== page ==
Abstract: Relationships between Relationship Quality, Co-Parenting, and Parenting Stress Using Actor Partner Interdependence Model (Society for Social Work and Research 27th Annual Conference - Social Work Science and Complex Problems: Battling Inequities + Building Solutions)

All in-person and virtual presentations are in Mountain Standard Time Zone (MST).

SSWR 2023 Poster Gallery: as a registered in-person and virtual attendee, you have access to the virtual Poster Gallery which includes only the posters that elected to present virtually. The rest of the posters are presented in-person in the Poster/Exhibit Hall located in Phoenix A/B, 3rd floor. The access to the Poster Gallery will be available via the virtual conference platform the week of January 9. You will receive an email with instructions how to access the virtual conference platform.

303P Relationships between Relationship Quality, Co-Parenting, and Parenting Stress Using Actor Partner Interdependence Model

Friday, January 13, 2023
Phoenix C, 3rd Level (Sheraton Phoenix Downtown)
* noted as presenting author
In Young Park, MSW, Doctoral Student, MSW, University of Denver, Denver, CO
Rachel Speer, PhD, Assistant professor, Bryn Mawr College, Bryn Mawr, PA
Jangmin Kim, PhD, Assistant Professor, University at Buffalo, Buffalo, NY
Jennifer Bellamy, PhD, Professor, University of Denver, Denver, CO
Jin Yao Kwan, PhD, Postdoctoral Fellow, University of Denver, Denver, CO
Paula Powe, PhD, Assistant Professor of Psychiatry, University of Pittsburgh, Pittsburgh, PA
Aaron Banman, PhD, Assistant Professor, University of Nebraska, Omaha
Neil Guterman, PhD, Paulette Goddard Professor, New York University
Justin Harty, PhD, Assistant Professor, Arizona State University, AZ
Sandra Morales-Mirque, BA, Project Coordinator, University of Chicago, Chicago, IL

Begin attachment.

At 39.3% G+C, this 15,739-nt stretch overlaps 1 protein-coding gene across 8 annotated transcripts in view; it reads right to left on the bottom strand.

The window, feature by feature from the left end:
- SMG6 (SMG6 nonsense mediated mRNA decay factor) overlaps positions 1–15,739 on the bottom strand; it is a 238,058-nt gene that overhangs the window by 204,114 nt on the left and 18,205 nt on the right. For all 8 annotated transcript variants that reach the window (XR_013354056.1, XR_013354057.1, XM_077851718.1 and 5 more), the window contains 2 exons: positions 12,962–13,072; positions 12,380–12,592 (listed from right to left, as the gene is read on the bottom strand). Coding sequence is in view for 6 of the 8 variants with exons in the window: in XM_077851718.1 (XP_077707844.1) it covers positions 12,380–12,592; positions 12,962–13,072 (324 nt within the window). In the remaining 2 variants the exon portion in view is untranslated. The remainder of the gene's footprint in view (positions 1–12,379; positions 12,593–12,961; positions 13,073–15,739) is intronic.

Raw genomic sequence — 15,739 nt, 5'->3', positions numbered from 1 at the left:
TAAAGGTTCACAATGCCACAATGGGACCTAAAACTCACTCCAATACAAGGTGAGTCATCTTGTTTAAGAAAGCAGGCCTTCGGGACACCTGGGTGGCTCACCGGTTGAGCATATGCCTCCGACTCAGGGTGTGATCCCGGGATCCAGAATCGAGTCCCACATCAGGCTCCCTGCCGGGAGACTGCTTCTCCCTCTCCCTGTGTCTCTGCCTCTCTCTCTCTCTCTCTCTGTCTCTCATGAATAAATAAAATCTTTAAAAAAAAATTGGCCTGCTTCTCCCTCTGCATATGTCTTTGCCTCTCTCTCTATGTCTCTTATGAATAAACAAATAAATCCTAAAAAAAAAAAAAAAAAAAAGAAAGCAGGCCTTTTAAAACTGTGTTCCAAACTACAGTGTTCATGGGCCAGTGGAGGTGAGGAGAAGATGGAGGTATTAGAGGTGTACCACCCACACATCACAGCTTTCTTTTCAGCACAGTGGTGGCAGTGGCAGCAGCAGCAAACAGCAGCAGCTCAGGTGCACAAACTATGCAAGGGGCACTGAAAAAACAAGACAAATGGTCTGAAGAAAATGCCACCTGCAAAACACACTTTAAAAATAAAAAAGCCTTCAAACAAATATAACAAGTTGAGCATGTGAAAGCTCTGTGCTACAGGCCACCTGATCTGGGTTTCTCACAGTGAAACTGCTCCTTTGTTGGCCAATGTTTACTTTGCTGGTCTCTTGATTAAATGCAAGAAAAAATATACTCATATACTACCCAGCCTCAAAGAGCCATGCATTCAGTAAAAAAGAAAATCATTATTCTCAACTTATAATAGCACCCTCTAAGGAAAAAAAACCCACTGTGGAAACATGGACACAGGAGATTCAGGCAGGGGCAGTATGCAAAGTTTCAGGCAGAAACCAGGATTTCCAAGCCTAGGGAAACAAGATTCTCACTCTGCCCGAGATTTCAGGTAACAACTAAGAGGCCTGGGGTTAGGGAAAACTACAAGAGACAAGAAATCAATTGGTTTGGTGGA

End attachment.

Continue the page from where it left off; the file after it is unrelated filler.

Background and Purpose: Relationship conflict has negative consequences on parenting stress among new parents, which can also lead to adverse developmental outcomes for children. Studies have suggested that co-parenting can play an important role as a potential mediator between interparental relationships and parental adjustment. While the mediating role of co-parenting in reducing parenting stress is well documented (Feinberg et al., 2007; Kwan et al., 2015), most studies have typically analyzed data from mothers and fathers separately, thereby ignoring the interdependence and mutual influence between parents. This study applied the Actor Partner Interdependence Model-Mediation (APIM-M) to identify the mediating role of co-parenting on the influence of interparental relationships on parenting stress among both fathers and mothers.

Methods: Data were drawn from a randomized controlled trial of the Dads Matter-HV intervention study from 204 families across 12 months of services. This study utilized a subsample of parents at 4 months (N = 151; Mage = 25.51). Most parents identified as Latino (61.8%) or African American (23.5%). Analyses used parents’ reports of interparental relationships assessed with 9 items. Parenting stress was measured by asking parents about stressful daily events associated with parenting. Co-parenting was measured by using parents’ reports of co-parenting alliance with 8 items from the Co-parenting Alliance Inventory (Abidin &Konold, 1999). Due to the small sample size, all three variables were used as manifest indicators. Covariates included educational attainment, socioeconomic status, and race and ethnicity after taking out the demographic variables that were not significant in the model.

Results: A hypothesized model test revealed appropriate goodness-of-fit (χ2 (13)= 13.44, RMSEA = .02, CFI=.99, TLI = .98).Fathers’ co-parenting had both actor (β = −0.20, p < .001) and partner (β = −0.46, p < .001) effects on parenting stress. Mothers’ co-parenting only had an actor effect on their parenting stress (β = -0.42, p < .001). In addition, fathers’ relationship quality (β = −0.44, p < .001) had an indirect effect on fathers’ parenting stress, and fathers’ relationship quality (β = −0.25, p < .05) had an indirect effect on mothers’ parenting stress.

Implications: Our results demonstrate that mothers’ parenting stress can be reduced by the actor effect of mother’s co-parenting as well as the partner effect of fathers’ co-parenting, suggesting that co-parenting can have a positive effect on both fathers and mothers. While most existing interventions during the family formation stage focus on mothers, our findings illustrate the importance of involving fathers in intervention programs and facilitating their co-parenting behaviors. Interventions that focus on relationship quality and co-parenting support between parents will serve to bolster family functioning and children’s positive outcomes.